By William Schomberg and David Milliken
LONDON (Reuters) - British inflation rose more strongly than expected in December to hit its highest level since mid-2014, propelled by the Brexit-fueled fall in the value of sterling which looks set to hit consumers' spending power harder in the coming months.
Consumer prices rose 1.6 percent compared with a year earlier, the Office for National Statistics said, above economists' expectations in a Reuters poll for a 1.4 percent rise and up from 1.2 percent in November.
"Inflation is back with a vengeance," said Tom Stevenson, investment director at fund managers Fidelity International.
"With more hints from the UK government that a hard Brexit is on the cards, we could see sterling fall even further in the lead-up to the prime minister pulling the trigger on Article 50. This will translate into further inflation in the short term."
May, who has said she will launch formal negotiations for leaving the European Union by the end of March, is due to say on Tuesday that Britain will not seek a deal that leaves it "half in, half out" of the bloc, according to extracts of her speech.
Rising air fares and food prices, combined with a smaller fall in petrol prices than in December 2015, were behind December's increase in inflation, the ONS said.
"Rising raw material costs also continued to push up the prices of goods leaving factories," ONS statistician Mike Prestwood said.
The Bank of England is watching closely how quickly prices pick up as it tries to gauge the likely impact on spending by consumers, which has helped Britain's economy to withstand the shock of June's decision to leave the European Union.
The value of the pound, which has tumbled about 20 percent against the U.S. dollar and 13 percent against the euro since the June referendum - jumped after the inflation data was published, and British government bond prices fell .
The BoE has said it is neutral about which way interest rates might next move. It forecast in November that inflation will exceed 2.7 percent by the end of this year.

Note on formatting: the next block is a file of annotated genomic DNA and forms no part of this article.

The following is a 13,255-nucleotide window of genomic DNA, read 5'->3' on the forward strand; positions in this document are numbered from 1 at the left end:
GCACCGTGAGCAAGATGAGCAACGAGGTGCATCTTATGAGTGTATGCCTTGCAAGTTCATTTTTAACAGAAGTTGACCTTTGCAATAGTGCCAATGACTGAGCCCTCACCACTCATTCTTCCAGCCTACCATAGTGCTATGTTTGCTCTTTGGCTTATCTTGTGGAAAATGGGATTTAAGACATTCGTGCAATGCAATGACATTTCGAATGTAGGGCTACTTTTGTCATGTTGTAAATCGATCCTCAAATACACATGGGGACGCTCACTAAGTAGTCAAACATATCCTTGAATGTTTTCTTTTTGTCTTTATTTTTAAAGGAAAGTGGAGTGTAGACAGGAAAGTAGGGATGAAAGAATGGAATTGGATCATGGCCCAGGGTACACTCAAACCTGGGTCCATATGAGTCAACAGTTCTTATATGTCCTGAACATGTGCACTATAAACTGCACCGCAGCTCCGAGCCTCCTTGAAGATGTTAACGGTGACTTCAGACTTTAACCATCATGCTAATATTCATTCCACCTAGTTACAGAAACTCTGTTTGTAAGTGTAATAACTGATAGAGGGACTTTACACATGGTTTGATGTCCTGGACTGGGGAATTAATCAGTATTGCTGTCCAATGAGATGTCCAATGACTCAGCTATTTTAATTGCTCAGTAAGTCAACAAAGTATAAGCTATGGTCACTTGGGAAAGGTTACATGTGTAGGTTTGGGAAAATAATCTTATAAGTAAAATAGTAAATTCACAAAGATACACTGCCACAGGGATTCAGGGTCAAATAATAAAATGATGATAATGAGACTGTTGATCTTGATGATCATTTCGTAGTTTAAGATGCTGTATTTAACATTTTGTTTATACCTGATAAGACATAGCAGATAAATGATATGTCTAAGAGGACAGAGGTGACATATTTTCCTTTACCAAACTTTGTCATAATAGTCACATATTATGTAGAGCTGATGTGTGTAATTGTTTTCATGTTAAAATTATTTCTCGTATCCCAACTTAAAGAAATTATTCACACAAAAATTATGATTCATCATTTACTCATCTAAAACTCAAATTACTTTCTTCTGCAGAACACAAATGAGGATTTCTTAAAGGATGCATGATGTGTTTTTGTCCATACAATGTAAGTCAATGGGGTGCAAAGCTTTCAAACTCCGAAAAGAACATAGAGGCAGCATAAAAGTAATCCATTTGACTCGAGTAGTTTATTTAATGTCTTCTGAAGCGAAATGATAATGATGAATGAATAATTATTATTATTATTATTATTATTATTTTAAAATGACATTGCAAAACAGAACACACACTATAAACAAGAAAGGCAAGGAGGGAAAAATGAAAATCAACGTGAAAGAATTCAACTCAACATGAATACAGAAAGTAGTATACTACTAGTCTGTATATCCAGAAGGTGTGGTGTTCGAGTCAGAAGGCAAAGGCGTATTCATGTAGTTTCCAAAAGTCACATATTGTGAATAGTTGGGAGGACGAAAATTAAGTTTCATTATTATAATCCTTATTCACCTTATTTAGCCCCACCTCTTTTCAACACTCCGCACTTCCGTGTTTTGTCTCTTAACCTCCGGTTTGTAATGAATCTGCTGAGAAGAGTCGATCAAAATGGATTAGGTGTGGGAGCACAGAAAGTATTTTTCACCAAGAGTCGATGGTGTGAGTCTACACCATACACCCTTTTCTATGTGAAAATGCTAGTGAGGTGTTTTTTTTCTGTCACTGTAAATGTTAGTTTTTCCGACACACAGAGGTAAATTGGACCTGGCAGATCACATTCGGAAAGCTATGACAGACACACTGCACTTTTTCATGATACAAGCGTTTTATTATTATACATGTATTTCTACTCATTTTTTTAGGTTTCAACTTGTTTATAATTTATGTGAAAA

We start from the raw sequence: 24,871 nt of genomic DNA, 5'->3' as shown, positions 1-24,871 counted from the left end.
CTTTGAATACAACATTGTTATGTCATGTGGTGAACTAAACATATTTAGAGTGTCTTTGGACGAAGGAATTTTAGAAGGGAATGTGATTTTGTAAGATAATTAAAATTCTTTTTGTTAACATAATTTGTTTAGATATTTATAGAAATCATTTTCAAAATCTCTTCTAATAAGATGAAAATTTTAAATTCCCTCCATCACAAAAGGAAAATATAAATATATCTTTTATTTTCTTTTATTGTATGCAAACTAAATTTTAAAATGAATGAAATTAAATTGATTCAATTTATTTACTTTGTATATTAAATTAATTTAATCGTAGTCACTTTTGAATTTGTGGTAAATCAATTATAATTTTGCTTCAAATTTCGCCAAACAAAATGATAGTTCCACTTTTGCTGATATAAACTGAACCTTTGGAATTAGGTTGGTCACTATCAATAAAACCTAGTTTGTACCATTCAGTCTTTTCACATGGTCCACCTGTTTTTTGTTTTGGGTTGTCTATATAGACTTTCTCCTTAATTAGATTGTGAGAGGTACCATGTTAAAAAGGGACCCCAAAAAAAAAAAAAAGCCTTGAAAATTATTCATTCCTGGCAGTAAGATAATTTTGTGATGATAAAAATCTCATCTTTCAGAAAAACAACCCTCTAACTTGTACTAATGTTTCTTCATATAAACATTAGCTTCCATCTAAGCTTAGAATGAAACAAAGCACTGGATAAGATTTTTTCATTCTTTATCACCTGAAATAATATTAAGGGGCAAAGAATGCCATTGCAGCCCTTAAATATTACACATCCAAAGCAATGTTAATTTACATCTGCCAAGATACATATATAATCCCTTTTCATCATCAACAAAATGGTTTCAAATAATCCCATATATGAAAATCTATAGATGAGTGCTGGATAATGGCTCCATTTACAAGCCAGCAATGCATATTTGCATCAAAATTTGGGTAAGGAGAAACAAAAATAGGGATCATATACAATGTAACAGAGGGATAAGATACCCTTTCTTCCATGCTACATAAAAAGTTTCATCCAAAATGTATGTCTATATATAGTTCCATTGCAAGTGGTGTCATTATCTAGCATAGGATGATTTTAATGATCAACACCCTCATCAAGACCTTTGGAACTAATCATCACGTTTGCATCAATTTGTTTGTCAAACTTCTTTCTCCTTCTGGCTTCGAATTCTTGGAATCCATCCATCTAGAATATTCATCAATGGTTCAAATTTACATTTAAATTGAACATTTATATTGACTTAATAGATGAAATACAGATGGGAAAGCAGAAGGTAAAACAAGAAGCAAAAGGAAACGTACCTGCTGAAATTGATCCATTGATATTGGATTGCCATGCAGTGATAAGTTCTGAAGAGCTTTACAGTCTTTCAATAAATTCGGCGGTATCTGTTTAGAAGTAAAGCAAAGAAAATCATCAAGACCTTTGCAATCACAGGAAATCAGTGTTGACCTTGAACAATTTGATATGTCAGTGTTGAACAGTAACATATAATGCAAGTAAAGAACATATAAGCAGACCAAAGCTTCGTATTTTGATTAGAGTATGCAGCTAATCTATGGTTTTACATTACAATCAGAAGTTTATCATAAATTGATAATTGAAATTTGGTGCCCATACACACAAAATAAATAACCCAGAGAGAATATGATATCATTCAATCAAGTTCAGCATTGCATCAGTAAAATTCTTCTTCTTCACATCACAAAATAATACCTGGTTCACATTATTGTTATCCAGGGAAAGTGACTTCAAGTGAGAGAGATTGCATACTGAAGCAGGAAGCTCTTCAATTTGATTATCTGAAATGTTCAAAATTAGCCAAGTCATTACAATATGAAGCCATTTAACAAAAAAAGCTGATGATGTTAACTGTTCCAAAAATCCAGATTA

But since then the pound has weakened further and international oil prices have risen. Many private-sector economists predict that inflation will hit 3 percent, possibly as soon as this summer.
BoE Governor Mark Carney said on Monday that Britain's recovery was increasingly reliant on consumers which made it vulnerable to the risk of a fall in spending power.
He has said there are limits to how much of an overshoot the central bank will tolerate above its 2 percent inflation target.
Chris Williamson, an economist at IHS Markit, said the stronger-than-expected inflation figure for December would add to speculation that the BoE might start to consider the need for higher interest rates later in 2017.
Retail price inflation - tracked by British inflation-linked government bonds - rose by 2.5 percent in December compared with the same month in 2015, the sharpest increase since July 2014.
Excluding oil prices - which have risen sharply in recent months - and other volatile components such as food, core consumer price inflation was 1.6 percent, compared with economists' expectations for 1.5 percent.
Data on factory gate prices underscored the inflationary pressures in the pipeline. Output prices rose 2.7 percent, their fastest annual rise since March 2012 although a bit weaker than forecasts of a 2.9 percent increase in the Reuters poll.
Prices paid by factories for materials and energy rose by 15.8 percent, the biggest jump since September 2011.
(Editing by Robin Pomeroy)